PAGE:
Background: The metabolism of drugs in children differs from adults, although pediatric pharmacokinetic (PK) studies remain scarce. Many of the drugs are metabolized by polymorphically expressed enzymes (cytochrome P450 [CYP450]; glucuronyl transferase [GT]) and/or transported by drug transporters (ABC and SLC families). In children, there is added complexity because of the age dependency of drug metabolism. This review addresses the age dependency of drug metabolism in childhood on the basis of routine PK monitoring.
Methods: Standard pharmacokinetic studies in pediatric renal transplant recipients were analyzed to study drug-drug interactions between mycophenolic acid and cyclosporine on the one hand, and tacrolimus and sirolimus on the other hand. The exposure was compared with age. We also studied sirolimus metabolites, both by mass spectrometry as well as using human liver microsomes.
Results: We demonstrated age dependency for MPA exposure. Independent of the concomitant medication, infants required approximately twice as much drug for the same exposure. The drug-drug interaction between sirolimus and tacrolimus demonstrated age dependency. Sirolimus metabolites showed a remarkably different pattern in children. Whereas 39-O-desmethyl sirolimus is the most prevalent metabolite in adults, we found 77.5% hydroxylated metabolites in children. Similarly, pediatric human liver microsomes produced 86.1% hydroxylated metabolites.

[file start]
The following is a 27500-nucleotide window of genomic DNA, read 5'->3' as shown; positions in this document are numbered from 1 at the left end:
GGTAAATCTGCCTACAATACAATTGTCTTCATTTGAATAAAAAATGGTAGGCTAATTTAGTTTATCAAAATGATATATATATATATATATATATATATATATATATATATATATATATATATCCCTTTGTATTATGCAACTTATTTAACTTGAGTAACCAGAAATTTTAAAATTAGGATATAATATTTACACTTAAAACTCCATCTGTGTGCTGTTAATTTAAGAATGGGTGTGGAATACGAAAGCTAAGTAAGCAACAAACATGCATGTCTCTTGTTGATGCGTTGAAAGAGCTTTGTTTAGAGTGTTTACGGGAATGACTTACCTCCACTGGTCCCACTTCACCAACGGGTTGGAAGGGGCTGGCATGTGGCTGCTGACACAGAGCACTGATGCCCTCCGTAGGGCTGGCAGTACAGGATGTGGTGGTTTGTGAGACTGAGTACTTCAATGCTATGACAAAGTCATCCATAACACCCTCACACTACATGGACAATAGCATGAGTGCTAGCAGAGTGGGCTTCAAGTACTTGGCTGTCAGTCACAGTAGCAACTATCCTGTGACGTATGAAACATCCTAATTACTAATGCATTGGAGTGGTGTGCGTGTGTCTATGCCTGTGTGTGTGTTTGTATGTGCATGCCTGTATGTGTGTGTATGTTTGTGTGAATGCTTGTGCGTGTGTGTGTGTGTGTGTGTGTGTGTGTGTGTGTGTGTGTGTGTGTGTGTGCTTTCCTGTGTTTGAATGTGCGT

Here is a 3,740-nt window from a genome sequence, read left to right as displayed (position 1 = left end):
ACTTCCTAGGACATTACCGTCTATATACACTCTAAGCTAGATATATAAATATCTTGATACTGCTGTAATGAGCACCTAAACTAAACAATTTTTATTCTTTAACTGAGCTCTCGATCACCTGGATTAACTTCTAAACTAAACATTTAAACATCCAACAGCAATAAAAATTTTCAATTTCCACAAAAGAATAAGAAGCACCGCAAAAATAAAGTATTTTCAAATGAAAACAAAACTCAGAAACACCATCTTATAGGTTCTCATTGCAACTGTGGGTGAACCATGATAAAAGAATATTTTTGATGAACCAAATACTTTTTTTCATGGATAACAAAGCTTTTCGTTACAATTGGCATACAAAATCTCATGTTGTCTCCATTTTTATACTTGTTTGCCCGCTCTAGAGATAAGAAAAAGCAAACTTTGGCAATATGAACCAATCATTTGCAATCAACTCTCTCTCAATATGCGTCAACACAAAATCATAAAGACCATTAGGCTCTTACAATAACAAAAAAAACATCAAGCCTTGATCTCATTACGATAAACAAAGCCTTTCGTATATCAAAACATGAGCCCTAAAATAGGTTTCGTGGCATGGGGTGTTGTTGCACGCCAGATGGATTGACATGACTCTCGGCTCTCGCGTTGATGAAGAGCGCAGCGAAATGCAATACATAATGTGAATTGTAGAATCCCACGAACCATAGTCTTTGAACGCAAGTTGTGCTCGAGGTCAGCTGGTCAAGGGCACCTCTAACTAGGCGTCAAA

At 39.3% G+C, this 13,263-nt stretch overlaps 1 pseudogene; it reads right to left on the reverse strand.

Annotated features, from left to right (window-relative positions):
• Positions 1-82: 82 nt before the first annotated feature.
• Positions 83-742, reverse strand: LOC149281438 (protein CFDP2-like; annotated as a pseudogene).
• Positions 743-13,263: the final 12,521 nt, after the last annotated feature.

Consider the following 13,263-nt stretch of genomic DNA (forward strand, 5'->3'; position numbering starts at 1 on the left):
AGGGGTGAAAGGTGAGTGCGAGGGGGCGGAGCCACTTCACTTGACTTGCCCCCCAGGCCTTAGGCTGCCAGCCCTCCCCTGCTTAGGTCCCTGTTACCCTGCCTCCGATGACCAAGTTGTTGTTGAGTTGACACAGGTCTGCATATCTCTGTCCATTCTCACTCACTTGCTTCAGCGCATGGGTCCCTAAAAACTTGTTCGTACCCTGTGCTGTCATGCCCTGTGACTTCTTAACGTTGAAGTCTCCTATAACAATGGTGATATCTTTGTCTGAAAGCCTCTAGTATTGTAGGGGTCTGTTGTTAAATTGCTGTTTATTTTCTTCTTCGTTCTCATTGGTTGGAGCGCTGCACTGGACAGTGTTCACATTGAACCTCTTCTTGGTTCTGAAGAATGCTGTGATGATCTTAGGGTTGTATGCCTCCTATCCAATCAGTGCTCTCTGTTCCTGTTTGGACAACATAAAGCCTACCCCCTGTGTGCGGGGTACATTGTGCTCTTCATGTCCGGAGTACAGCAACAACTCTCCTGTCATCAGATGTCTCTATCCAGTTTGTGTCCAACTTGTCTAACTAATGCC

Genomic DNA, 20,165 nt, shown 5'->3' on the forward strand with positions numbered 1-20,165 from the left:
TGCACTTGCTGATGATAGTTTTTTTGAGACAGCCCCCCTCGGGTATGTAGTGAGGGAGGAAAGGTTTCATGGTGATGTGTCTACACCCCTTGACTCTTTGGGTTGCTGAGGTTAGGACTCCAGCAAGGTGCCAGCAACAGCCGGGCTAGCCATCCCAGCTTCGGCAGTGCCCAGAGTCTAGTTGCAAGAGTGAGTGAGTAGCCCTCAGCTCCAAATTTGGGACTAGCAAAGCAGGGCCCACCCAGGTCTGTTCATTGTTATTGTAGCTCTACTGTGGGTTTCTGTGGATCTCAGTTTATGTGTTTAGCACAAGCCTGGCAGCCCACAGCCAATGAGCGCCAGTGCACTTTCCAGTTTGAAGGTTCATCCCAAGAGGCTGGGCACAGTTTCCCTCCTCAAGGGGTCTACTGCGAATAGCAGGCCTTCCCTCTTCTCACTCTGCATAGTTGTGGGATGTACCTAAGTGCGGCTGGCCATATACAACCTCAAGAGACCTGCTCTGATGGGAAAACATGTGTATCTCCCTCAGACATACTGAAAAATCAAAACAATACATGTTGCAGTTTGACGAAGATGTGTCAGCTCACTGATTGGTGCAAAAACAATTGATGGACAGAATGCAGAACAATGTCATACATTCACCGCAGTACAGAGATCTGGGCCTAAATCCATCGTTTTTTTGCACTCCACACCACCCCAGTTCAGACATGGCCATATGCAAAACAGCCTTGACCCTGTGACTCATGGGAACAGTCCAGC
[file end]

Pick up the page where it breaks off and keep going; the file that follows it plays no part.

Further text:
Conclusions: Our long-term objective is to develop evidence-based guidelines for age-appropriate drug dosing of all drugs commonly used during childhood and adolescence, based on pharmacokinetically/pharmacogenetically determined drug exposure to maximize therapeutic yield while minimizing toxicity. The potential need for lifelong medications warrants efforts to minimize toxicity in chronically ill pediatric patients.